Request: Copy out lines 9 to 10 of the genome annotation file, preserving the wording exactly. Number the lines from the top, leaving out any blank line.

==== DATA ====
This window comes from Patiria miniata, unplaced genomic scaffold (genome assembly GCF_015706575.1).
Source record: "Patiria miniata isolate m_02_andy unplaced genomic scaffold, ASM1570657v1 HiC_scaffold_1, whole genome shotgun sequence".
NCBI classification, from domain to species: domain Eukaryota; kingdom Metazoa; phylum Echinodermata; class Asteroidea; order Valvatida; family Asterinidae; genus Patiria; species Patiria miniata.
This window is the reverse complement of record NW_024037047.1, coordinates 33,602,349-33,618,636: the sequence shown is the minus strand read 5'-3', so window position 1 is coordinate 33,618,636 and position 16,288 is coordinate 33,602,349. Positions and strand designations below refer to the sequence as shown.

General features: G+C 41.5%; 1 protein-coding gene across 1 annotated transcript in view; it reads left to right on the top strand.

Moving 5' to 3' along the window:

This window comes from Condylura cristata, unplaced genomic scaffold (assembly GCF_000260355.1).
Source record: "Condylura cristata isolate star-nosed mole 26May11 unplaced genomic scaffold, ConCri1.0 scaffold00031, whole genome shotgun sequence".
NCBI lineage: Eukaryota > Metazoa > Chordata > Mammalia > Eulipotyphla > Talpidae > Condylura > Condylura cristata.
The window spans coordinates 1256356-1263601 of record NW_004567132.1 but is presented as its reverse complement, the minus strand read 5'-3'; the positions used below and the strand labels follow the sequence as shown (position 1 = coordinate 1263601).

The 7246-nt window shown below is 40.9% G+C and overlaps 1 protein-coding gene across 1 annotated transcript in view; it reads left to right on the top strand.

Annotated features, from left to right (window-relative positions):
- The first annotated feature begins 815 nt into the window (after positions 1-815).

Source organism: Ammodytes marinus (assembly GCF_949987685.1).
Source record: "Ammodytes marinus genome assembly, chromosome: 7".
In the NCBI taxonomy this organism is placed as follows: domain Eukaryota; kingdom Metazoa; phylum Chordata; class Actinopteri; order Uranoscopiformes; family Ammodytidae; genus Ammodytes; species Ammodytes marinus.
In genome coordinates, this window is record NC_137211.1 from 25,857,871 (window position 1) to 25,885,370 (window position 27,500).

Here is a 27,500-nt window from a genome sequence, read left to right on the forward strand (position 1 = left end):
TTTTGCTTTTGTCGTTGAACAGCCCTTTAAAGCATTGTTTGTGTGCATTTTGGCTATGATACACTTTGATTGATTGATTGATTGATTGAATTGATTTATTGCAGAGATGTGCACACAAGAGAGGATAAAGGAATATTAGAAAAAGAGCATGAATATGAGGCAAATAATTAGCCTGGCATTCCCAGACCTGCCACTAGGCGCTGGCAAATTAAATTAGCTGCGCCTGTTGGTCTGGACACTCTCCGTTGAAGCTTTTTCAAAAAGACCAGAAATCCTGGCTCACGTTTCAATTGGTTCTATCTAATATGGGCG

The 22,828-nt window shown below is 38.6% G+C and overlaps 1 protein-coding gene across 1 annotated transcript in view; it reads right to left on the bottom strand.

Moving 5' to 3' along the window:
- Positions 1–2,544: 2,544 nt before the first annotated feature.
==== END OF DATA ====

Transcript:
NCBI lineage: Eukaryota > Metazoa > Chordata > Mammalia > Eulipotyphla > Talpidae > Condylura > Condylura cristata.
The window spans coordinates 1256356-1263601 of record NW_004567132.1 but is presented as its reverse complement, the minus strand read 5'-3'; the positions used below and the strand labels follow the sequence as shown (position 1 = coordinate 1263601).